One of the most popular attractions of all is the Team Zone, another huge air conditioned marque in which every team has a pit area and all members of the public and enter in the afternoon after each stage to watch the team mechanics working on their bikes and even chat to the mechanics about all things bike tech.

Below are some scenes from some of these activities:

Spectators watching bicycle race on large screen under pavilion
Spectators who are not travelling out to the race on any particular day can watch the stage live on the big screen while enjoying food and drink – and shade!
Bicycle test ride stall
Quite a few bike companies offer free all day test rides. For an online only brand such as Canyon, this is a rare chance for potential customers to see and try bikes and meet the Canyon staff.
Bicycle parking sign
There’s plenty of free on-site bike parking at the TDU Village…
Bikes parked in bay
…and it’s in strong demand every day as many of the visitors from interstate bring their bikes for a big week of riding.
Airport bicycle signage
In fact, so many visitors bring bikes that the airport sets up directional signage to a large, dedicated area, just to handle them all.
Bike mechanic working on race bike
The Team Zone is very popular with visitors, where they can watch team mechanics servicing the bikes after each stage. This relatively new Belgian brand is, I think, the only brand of all the World Tour team bikes that does not have an Australian distributor.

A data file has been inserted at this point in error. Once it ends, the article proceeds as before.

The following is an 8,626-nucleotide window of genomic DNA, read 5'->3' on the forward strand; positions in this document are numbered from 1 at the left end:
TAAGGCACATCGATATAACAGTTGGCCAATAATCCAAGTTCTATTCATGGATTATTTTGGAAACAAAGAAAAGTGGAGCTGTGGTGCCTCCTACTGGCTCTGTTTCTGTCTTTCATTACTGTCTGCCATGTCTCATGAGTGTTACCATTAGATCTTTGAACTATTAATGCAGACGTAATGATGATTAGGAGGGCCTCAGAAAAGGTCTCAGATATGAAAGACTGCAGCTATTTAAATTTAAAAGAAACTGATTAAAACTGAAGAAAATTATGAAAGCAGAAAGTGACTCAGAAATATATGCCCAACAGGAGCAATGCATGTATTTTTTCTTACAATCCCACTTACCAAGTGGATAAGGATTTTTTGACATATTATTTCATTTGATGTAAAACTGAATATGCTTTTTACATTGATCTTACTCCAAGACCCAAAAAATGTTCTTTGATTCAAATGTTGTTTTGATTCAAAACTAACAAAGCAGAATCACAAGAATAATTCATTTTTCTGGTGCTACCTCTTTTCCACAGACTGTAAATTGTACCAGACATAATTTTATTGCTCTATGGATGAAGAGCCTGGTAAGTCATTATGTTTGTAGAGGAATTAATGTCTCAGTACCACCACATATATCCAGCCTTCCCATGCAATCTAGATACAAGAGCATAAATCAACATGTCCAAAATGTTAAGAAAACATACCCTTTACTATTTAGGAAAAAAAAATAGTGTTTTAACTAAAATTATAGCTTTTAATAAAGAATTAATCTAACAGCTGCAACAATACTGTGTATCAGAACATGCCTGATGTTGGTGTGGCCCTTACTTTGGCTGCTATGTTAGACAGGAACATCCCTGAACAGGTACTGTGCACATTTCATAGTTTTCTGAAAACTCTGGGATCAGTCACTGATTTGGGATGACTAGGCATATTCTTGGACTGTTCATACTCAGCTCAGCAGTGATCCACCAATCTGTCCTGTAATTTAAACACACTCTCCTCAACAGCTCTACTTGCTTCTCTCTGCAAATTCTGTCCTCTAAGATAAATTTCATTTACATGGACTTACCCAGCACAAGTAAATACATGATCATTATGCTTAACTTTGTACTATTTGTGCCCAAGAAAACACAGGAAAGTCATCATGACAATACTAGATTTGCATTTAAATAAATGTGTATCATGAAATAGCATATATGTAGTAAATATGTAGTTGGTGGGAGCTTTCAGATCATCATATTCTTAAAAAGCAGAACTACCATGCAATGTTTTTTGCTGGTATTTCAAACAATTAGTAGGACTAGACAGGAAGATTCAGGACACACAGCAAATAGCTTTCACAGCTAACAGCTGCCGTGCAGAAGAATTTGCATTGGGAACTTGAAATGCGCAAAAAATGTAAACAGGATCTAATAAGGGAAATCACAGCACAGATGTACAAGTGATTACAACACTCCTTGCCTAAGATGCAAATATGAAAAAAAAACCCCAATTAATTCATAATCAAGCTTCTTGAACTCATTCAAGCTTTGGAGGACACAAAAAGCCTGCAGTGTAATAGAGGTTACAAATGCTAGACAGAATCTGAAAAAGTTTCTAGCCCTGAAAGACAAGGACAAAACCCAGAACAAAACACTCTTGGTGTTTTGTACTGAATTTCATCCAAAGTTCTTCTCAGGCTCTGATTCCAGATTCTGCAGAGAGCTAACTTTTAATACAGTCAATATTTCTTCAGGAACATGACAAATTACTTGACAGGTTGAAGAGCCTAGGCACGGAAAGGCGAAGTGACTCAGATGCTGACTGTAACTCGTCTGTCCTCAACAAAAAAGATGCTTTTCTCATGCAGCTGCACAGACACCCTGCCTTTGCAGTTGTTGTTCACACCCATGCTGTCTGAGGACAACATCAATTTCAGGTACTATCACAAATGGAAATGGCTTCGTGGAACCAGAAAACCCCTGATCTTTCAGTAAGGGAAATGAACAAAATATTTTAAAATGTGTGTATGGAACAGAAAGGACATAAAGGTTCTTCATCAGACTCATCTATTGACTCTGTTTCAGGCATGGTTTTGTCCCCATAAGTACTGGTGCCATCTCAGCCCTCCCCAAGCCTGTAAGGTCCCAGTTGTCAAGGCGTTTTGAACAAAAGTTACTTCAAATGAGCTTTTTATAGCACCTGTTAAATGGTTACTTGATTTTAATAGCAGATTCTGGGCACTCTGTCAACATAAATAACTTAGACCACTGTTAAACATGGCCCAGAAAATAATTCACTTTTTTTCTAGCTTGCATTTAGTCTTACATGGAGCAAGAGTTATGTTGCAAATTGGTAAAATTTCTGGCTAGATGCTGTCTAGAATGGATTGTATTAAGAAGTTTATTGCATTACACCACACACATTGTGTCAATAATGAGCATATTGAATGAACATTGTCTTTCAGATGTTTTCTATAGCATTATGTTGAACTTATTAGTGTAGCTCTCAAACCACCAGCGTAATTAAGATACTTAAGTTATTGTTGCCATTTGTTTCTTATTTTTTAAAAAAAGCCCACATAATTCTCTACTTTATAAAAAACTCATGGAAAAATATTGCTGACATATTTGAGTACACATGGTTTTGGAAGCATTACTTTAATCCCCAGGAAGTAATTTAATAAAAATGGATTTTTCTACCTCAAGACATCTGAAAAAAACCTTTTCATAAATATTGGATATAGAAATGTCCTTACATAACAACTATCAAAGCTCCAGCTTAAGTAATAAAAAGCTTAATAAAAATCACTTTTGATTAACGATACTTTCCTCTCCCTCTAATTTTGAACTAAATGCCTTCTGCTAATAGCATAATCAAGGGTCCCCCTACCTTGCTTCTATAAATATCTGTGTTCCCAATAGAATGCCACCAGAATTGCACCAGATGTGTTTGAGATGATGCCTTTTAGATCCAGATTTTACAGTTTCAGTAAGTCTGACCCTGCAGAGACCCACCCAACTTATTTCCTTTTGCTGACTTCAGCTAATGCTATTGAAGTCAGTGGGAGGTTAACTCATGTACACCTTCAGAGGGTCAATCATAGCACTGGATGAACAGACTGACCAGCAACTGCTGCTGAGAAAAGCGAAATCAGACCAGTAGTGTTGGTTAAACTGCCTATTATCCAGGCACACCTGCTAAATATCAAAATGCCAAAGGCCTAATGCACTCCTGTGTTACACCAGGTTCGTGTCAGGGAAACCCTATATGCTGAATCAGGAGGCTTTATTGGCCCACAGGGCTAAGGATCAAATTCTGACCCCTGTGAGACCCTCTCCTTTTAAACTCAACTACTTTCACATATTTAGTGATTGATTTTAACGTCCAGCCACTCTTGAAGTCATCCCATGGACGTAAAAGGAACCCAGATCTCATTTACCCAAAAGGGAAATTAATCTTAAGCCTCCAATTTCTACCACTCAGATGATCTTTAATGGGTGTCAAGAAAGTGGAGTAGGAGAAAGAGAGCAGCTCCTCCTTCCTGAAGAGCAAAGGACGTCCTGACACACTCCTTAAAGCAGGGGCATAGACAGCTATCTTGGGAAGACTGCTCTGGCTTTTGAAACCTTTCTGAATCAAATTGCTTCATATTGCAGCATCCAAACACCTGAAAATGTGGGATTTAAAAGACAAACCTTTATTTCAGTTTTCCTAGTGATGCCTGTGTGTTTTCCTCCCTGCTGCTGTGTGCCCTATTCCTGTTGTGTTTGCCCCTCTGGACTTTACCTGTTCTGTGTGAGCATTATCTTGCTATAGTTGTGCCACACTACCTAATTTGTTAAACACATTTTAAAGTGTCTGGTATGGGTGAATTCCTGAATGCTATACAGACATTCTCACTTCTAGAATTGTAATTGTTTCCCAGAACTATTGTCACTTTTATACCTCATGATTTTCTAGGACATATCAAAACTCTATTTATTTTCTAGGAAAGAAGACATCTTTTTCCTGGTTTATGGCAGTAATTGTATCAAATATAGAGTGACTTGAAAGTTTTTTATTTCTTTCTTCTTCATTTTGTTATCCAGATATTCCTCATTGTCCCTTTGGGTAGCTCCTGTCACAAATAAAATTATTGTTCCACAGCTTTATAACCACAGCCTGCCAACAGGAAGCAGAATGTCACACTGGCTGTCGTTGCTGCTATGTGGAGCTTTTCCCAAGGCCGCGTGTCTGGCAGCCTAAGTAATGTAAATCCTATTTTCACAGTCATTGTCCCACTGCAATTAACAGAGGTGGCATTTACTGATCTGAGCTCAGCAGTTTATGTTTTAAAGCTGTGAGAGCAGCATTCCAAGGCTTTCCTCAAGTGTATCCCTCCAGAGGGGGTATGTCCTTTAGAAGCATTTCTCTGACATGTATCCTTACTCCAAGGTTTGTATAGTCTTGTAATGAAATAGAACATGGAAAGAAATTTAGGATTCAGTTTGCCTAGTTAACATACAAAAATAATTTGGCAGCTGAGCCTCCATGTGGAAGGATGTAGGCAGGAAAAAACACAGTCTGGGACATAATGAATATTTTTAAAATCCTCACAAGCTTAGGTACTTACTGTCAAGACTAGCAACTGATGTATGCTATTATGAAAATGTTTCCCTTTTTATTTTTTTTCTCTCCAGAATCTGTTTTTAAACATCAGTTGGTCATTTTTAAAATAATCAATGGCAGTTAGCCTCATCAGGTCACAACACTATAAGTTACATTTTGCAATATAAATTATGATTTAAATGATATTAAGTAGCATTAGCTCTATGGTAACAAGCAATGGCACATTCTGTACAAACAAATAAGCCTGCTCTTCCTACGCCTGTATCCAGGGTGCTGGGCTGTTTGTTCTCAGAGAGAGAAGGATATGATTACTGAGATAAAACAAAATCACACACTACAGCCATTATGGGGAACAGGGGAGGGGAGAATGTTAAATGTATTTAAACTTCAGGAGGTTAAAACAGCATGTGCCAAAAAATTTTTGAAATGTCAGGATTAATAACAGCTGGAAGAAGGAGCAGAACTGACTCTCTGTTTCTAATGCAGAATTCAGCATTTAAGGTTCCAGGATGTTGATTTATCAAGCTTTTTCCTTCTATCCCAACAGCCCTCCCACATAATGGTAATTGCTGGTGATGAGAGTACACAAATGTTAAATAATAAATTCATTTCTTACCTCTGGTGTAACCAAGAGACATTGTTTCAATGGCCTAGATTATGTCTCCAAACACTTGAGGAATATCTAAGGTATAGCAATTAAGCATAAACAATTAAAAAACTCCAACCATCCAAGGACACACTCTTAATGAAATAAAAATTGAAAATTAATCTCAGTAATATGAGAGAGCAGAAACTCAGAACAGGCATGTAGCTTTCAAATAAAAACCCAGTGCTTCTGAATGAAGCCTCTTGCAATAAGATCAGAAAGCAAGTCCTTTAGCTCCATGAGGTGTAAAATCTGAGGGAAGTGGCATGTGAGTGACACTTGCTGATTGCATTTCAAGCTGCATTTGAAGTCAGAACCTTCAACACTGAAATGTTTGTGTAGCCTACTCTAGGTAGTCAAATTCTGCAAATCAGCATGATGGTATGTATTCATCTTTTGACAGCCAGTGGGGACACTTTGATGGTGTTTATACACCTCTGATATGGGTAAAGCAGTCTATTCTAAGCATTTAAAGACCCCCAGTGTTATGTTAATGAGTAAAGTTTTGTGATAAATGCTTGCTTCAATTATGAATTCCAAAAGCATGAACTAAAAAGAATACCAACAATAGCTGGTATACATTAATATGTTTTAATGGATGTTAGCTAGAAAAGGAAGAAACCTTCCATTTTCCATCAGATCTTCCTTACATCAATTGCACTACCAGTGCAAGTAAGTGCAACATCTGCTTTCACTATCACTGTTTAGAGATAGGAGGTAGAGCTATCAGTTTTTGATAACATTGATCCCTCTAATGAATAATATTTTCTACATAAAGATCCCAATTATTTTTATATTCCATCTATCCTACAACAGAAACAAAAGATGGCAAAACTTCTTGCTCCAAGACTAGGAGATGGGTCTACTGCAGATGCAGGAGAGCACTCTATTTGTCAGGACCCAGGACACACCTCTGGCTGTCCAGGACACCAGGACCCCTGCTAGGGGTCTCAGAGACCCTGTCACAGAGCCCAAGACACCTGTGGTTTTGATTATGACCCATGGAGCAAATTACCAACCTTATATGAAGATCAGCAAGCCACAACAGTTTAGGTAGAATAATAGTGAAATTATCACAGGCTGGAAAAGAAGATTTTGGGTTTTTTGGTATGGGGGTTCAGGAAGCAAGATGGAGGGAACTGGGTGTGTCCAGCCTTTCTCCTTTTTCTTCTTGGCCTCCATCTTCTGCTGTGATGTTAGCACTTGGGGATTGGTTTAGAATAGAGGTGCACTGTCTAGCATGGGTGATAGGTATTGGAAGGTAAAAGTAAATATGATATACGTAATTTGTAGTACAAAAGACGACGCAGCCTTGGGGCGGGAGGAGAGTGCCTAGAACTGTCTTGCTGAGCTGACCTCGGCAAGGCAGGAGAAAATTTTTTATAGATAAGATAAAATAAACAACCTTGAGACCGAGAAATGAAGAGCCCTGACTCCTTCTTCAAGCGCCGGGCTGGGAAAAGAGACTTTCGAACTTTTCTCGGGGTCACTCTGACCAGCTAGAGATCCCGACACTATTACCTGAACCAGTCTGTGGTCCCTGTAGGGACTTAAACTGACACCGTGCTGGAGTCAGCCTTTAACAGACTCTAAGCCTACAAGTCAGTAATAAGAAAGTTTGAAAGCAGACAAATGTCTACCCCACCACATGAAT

Pop up bike shop
Several brands including Attaquer and Echelon Sports shared this pop up at the Contour Cycle Works store on Hutt Street.
Two men in bike store
Jason Pye from Trek and Bicycle Express manager Ben Kelly share a laugh at the Trek activation within the main Bicycle Express store on Halifax Street.
Two men in bicycle pop up shop
Elliot Andal and Martin Tse from AYB Trading went for a 1970’s punk theme to promote Brompton, which is about to celebrate its 50th anniversary. They shared a pop up with Pedla on Hindmarsh Square, with a coffee shop one side, a wine bar the other and a landscaped outdoor seating area making for a perfect hospitality location.
Electric support vehicle for group bicycle rides
Specialized returned to their popup on Frome Street which they once again shared with Maap. According to Specialized’s Marketing Manager Tim Webster, their daily group rides were selling out, even with 200 places available. This is one of a fleet of three electric support vehicles for the rides, sponsored by Tesla. Skratch Lab was supplying product for feed stations along the way. The daily rides ranged from 43 km to 123 km per day, depending on the viewing destination for each day’s stage.
Person speaking with microphone
FE Sports’ Darren Harper addressing invited guests at their official launch as the new Australian distributor of Campagnolo. All guests to the evening function received a boxed pair of Italian-made porcelain Campagnolo Espresso cups and saucers as a parting gift – in piccolo size of course… very Italian.